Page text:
One thing you can do right now to lower energy costs for your home

The average cost for electricity and gas per household runs between $200 and $300 each month.

Add that to internet, cellphone, cable, water, and streaming service bills, the average U.S. household pays just under $7,000 every year for utilities.

Consumer adviser Clark Howard says there is one thing you can do right now to find out you are leaking money in your house and how to keep that cash in your wallet.

It’s called an energy audit and before you replace your windows or your heating and air conditioning system, have one done. It could save you thousands.

William Crawford is an energy auditor and is constantly on the hunt for lost energy and savings.

Crawford works for Energy Consulting Services, which conducts performance energy audits.

“(It) is diagnostic testing that’s designed to determine exactly where your home’s losing energy,” Crawford said.

Shane Matteson owns the company.

“The biggest value is giving you the information not just when to spend money, but when not to spend money,” Matteson said.

That’s something Crawford takes seriously.

As houses settle into the earth, window frames bow, and energy escapes. But replacing windows is costly

“We’re probably talking $700 to $1,300 a piece,” Crawford said.

It’s also not always the most efficient solution.

“What I typically recommend is to actually weather strip the windows,” Crawford said.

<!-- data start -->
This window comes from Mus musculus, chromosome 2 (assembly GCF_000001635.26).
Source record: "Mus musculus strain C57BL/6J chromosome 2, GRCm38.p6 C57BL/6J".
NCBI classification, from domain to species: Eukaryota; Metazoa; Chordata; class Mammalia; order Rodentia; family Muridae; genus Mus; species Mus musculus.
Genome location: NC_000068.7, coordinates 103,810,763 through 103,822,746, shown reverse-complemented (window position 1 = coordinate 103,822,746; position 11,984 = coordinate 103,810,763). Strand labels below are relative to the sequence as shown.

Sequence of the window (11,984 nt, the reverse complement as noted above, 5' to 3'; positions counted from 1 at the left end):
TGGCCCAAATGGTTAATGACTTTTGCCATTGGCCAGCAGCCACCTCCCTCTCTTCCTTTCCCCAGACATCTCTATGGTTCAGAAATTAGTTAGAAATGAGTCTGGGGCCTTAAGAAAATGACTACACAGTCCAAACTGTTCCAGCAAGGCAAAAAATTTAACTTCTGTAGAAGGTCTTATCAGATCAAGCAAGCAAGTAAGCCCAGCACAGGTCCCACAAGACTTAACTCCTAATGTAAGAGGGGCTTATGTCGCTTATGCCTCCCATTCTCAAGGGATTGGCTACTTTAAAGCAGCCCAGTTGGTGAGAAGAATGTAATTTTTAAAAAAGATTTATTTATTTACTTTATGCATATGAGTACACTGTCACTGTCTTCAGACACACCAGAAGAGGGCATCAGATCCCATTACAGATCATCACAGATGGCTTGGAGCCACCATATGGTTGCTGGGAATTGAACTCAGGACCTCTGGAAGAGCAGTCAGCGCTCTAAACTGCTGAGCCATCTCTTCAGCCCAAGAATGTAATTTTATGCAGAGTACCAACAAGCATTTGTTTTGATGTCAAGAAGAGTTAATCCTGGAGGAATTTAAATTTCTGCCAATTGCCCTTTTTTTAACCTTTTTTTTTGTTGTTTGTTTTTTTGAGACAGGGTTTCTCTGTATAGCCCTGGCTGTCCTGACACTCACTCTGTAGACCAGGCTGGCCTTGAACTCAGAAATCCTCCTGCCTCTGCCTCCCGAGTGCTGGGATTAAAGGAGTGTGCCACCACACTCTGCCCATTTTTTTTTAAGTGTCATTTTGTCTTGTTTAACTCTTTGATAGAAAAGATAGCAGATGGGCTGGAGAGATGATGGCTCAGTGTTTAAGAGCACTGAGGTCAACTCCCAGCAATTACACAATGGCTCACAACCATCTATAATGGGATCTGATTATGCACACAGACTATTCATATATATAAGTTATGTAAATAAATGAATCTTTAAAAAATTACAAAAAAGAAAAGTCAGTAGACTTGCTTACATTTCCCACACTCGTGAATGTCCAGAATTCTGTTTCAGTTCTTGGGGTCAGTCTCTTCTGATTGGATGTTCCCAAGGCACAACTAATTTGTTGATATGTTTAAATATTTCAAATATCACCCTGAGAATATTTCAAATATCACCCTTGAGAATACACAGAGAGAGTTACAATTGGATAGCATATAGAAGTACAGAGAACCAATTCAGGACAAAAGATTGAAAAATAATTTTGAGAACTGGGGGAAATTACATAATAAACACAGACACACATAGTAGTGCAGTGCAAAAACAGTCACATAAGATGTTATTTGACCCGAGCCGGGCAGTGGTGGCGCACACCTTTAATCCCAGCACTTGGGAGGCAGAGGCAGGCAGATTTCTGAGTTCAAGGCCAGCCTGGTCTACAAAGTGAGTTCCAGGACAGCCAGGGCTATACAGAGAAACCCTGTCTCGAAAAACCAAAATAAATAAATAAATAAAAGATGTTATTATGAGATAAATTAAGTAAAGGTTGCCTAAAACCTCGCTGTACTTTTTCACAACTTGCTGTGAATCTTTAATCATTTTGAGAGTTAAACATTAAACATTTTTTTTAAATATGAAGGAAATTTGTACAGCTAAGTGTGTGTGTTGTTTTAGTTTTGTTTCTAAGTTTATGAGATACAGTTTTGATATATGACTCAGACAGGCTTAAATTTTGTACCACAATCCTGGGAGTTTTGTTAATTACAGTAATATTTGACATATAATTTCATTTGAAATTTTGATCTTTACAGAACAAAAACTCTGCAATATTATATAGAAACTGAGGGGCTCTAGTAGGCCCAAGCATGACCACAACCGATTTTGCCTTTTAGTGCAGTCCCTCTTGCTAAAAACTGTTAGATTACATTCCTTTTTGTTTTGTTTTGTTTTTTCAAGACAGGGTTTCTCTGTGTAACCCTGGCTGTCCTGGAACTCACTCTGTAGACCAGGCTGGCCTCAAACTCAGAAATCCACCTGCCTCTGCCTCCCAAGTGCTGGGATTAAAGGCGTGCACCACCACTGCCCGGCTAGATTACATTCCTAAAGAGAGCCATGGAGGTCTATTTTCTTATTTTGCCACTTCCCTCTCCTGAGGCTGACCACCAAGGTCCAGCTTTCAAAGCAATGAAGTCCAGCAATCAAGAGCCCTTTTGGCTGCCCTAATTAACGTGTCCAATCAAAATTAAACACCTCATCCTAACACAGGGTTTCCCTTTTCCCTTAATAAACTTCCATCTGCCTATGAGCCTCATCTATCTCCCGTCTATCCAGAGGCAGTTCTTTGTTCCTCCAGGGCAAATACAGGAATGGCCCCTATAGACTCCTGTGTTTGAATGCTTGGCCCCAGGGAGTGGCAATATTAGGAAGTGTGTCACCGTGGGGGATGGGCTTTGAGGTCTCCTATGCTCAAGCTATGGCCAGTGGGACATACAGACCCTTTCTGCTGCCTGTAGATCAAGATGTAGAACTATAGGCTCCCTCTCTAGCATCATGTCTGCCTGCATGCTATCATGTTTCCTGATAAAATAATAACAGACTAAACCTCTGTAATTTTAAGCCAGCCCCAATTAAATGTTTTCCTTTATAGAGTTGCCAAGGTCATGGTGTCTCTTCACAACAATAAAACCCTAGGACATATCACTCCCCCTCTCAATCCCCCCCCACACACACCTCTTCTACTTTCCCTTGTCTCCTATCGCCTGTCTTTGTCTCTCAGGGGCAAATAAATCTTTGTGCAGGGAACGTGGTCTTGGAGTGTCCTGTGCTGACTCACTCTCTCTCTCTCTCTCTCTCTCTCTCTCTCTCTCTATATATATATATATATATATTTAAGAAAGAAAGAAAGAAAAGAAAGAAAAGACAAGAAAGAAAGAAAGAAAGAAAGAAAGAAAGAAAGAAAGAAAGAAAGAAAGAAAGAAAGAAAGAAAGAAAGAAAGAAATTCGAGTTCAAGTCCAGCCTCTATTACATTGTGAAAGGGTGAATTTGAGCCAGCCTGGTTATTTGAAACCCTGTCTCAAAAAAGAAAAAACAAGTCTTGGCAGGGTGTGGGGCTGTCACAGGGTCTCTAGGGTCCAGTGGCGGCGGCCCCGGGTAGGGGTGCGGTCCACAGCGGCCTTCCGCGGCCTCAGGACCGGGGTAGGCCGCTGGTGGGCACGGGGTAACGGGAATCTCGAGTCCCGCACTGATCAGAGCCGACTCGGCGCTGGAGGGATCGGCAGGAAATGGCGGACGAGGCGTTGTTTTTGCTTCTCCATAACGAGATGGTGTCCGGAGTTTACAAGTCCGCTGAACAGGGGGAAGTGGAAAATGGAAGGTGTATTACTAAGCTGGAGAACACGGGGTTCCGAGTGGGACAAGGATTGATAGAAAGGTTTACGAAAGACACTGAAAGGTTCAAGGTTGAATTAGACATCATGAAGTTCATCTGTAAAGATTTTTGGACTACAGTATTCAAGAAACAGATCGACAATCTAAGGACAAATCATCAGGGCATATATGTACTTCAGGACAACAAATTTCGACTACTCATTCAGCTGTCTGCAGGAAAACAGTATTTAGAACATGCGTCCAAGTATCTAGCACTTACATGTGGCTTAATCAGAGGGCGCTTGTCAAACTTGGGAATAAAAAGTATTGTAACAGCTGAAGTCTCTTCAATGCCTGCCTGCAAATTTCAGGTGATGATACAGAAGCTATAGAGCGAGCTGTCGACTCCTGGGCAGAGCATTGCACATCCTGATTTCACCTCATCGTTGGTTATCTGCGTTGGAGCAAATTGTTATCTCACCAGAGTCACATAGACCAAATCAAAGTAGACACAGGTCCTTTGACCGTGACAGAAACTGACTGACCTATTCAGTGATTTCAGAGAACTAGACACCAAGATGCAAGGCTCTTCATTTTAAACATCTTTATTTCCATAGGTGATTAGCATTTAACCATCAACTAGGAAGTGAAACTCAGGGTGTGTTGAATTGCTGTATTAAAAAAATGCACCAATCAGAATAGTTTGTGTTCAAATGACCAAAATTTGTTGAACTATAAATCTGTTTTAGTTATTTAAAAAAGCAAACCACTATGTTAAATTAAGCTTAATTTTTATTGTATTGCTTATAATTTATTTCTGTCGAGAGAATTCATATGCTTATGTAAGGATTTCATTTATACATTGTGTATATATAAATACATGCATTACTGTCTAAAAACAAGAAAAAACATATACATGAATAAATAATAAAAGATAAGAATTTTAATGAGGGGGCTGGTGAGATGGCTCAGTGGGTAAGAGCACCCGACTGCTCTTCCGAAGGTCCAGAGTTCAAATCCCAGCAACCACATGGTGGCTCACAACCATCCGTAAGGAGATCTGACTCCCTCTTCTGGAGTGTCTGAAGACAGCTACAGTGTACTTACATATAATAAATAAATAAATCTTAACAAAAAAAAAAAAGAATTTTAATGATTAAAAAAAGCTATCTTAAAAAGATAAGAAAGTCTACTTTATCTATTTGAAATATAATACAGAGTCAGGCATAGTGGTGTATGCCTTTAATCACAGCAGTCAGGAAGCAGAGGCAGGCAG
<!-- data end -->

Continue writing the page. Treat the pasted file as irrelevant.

The average cost for doing that is between $100 and $500 depending on the size of your home.

Adding a storm window is another option. Most run under $500

“Now you’ve solved window leakage,” Crawford said.

Next Crawford attaches a blower to depressurize the house and creates a vacuum at the front door to find out where the leaks are coming from.

The issue -- the door that separates the unfinished basement from the rest of the home.

“If you’re not using the doggie door, I would just chuck it,” Crawford told the homeowner.

A thermal detector found hot air seeping from the attic. An attic tent solves the problem for anywhere between $30 and $200.

While foam insulation may be the “in thing,” it’s not always the best thing for your home.

“Let’s say for an attic if you don’t have an HVAC system up there, generally it’s not going to pay for itself to go foam because spray foam costs more than twice as much as traditional fiberglass or cellulose insulation,” Crawford said.

Next, Crawford looks for gas leaks in the water heater and furnace. Finally, he uses a pressure pan to test the ducts.

After just two hours, the homeowner had energy-saving solutions that won’t break the bank.

Howard said a lot of the cheaper fixes you can do a lot of them yourself.

If you are going to hire a contractor, prices vary so widely when you are doing home improvement, especially energy conservation.

Howard said to make sure you get multiple quotes.

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